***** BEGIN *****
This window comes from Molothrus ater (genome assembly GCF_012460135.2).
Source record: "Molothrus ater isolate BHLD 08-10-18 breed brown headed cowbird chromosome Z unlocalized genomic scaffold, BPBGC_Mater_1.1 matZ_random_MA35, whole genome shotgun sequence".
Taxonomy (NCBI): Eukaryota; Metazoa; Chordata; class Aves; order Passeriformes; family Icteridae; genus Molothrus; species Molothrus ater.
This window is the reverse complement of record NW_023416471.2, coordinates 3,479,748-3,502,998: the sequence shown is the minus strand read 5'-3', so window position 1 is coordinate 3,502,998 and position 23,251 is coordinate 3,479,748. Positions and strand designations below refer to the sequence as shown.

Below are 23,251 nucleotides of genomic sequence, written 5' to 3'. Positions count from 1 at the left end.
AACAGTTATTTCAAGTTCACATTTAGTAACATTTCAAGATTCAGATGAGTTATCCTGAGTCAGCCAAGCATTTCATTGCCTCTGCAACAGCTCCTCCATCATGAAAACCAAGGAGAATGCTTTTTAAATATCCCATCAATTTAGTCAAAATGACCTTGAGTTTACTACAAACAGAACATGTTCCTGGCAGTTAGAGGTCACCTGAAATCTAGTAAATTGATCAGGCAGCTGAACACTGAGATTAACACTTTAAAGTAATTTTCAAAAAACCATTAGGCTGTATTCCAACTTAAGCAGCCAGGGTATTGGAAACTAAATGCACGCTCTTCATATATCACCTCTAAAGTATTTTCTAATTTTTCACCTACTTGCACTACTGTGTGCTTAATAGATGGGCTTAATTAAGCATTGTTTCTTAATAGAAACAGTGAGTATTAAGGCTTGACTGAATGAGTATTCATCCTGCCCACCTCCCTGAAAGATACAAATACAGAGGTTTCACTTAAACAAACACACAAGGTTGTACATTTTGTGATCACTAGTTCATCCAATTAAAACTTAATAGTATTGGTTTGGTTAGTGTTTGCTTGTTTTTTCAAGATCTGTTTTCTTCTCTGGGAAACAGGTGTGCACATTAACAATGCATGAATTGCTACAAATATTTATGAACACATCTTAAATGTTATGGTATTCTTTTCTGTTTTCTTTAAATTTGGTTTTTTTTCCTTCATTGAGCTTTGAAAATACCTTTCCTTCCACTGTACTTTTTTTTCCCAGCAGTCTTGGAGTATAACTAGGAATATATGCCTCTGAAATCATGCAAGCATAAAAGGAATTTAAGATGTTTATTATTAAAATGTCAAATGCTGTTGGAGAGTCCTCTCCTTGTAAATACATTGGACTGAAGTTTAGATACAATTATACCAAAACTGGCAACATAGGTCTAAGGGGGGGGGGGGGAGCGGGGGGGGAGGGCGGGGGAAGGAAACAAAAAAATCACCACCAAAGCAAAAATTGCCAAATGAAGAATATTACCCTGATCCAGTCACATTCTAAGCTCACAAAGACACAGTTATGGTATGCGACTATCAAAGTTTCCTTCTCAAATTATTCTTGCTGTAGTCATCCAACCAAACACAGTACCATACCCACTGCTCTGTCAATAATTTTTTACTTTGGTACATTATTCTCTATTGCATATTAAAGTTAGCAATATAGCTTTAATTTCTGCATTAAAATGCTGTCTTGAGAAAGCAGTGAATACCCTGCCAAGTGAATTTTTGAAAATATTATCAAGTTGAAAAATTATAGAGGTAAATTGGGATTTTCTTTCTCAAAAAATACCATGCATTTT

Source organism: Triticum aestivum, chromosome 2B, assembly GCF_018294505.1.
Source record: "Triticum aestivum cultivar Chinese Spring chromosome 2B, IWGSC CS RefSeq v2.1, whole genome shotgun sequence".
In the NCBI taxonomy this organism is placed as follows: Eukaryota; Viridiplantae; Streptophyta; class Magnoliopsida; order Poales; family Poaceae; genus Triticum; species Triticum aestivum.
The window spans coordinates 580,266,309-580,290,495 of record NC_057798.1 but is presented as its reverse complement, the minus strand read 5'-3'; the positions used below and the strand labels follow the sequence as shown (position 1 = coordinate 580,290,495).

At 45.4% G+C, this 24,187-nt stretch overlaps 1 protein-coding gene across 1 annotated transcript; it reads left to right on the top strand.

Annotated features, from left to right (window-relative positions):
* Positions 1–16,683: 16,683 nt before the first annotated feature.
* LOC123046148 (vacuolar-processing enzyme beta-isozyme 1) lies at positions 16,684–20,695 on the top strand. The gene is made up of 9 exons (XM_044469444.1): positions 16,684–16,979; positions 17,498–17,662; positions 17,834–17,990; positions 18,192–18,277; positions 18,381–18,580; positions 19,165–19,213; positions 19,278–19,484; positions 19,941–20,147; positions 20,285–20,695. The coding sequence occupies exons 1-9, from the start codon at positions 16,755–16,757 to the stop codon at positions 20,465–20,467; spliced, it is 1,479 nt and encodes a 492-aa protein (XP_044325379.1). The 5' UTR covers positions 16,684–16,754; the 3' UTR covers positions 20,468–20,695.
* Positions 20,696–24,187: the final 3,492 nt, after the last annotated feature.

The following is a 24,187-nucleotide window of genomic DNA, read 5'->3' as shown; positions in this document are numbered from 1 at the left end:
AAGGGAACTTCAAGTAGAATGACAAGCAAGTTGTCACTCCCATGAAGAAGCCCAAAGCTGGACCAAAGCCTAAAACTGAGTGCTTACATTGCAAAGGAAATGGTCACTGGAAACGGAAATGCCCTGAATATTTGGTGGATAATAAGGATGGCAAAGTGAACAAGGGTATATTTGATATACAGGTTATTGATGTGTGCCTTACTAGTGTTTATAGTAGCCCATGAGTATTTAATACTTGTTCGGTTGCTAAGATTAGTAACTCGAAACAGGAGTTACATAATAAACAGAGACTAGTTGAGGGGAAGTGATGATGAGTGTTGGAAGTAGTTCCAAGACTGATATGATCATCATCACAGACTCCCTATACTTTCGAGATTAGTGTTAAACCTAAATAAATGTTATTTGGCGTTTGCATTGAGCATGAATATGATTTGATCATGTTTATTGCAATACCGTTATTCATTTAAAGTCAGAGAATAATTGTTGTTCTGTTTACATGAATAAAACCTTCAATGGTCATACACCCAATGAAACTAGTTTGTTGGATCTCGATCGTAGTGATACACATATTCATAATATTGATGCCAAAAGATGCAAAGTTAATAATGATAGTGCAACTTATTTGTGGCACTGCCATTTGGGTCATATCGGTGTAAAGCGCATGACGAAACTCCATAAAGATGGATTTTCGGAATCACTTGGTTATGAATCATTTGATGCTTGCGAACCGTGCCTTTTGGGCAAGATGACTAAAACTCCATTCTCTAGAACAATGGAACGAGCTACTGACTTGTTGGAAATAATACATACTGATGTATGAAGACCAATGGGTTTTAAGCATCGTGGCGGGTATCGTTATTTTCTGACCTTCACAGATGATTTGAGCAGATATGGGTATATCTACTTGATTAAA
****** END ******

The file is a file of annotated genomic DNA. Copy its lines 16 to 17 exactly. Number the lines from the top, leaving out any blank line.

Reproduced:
The following is a 24,187-nucleotide window of genomic DNA, read 5'->3' as shown; positions in this document are numbered from 1 at the left end:
AAGGGAACTTCAAGTAGAATGACAAGCAAGTTGTCACTCCCATGAAGAAGCCCAAAGCTGGACCAAAGCCTAAAACTGAGTGCTTACATTGCAAAGGAAATGGTCACTGGAAACGGAAATGCCCTGAATATTTGGTGGATAATAAGGATGGCAAAGTGAACAAGGGTATATTTGATATACAGGTTATTGATGTGTGCCTTACTAGTGTTTATAGTAGCCCATGAGTATTTAATACTTGTTCGGTTGCTAAGATTAGTAACTCGAAACAGGAGTTACATAATAAACAGAGACTAGTTGAGGGGAAGTGATGATGAGTGTTGGAAGTAGTTCCAAGACTGATATGATCATCATCACAGACTCCCTATACTTTCGAGATTAGTGTTAAACCTAAATAAATGTTATTTGGCGTTTGCATTGAGCATGAATATGATTTGATCATGTTTATTGCAATACCGTTATTCATTTAAAGTCAGAGAATAATTGTTGTTCTGTTTACATGAATAAAACCTTCAATGGTCATACACCCAATGAAACTAGTTTGTTGGATCTCGATCGTAGTGATACACATATTCATAATATTGATGCCAAAAGATGCAAAGTTAATAATGATAGTGCAACTTATTTGTGGCACTGCCATTTGGGTCATATCGGTGTAAAGCGCATGACGAAACTCCATAAAGATGGATTTTCGGAATCACTTGGTTATGAATCATTTGATGCTTGCGAACCGTGCCTTTTGGGCAAGATGACTAAAACTCCATTCTCTAGAACAATGGAACGAGCTACTGACTTGTTGGAAATAATACATACTGATGTATGAAGACCAATGGGTTTTAAGCATCGTGGCGGGTATCGTTATTTTCTGACCTTCACAGATGATTTGAGCAGATATGGGTATATCTACTTGATTAAA